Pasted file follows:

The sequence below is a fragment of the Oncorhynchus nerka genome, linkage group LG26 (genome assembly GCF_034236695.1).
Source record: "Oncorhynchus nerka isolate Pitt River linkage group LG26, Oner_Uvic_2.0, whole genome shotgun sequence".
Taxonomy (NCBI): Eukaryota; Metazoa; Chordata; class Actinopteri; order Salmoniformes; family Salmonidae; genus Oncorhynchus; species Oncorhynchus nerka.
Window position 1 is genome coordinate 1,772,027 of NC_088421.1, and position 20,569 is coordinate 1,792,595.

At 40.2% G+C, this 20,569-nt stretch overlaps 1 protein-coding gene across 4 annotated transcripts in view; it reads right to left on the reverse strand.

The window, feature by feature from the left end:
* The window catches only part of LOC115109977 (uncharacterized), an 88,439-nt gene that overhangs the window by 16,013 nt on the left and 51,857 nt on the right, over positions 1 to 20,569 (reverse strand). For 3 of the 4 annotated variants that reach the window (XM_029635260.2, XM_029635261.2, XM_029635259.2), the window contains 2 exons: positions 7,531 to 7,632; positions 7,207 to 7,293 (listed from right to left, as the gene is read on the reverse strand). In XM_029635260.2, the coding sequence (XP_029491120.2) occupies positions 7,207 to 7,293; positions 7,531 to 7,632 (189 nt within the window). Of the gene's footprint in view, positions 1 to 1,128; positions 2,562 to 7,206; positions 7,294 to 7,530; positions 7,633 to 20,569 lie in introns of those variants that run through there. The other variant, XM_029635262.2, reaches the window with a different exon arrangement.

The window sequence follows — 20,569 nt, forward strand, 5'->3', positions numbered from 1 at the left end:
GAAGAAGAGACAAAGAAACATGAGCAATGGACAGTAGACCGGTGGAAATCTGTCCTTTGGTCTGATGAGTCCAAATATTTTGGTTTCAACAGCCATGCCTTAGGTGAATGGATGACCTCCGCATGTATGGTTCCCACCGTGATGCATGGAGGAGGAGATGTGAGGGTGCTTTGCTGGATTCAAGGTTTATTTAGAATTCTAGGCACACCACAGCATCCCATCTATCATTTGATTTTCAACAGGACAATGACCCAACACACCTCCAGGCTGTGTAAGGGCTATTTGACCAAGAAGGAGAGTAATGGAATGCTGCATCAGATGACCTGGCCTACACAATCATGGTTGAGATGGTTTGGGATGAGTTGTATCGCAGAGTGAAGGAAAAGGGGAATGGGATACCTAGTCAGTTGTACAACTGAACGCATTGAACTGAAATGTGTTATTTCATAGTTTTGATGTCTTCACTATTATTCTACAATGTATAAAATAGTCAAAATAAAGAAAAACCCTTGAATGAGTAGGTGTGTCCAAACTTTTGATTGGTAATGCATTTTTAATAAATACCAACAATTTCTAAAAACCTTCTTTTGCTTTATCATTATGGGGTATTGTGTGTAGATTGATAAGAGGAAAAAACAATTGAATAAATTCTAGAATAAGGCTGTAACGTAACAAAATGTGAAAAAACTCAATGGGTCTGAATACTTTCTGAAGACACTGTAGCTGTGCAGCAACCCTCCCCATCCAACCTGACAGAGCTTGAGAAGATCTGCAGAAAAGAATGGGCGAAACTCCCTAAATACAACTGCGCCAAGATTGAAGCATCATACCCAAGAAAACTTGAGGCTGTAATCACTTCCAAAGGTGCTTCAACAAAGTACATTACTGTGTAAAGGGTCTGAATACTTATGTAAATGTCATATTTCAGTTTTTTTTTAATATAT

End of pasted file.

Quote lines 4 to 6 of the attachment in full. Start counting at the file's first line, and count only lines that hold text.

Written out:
Window position 1 is genome coordinate 1,772,027 of NC_088421.1, and position 20,569 is coordinate 1,792,595.

At 40.2% G+C, this 20,569-nt stretch overlaps 1 protein-coding gene across 4 annotated transcripts in view; it reads right to left on the reverse strand.

The window, feature by feature from the left end: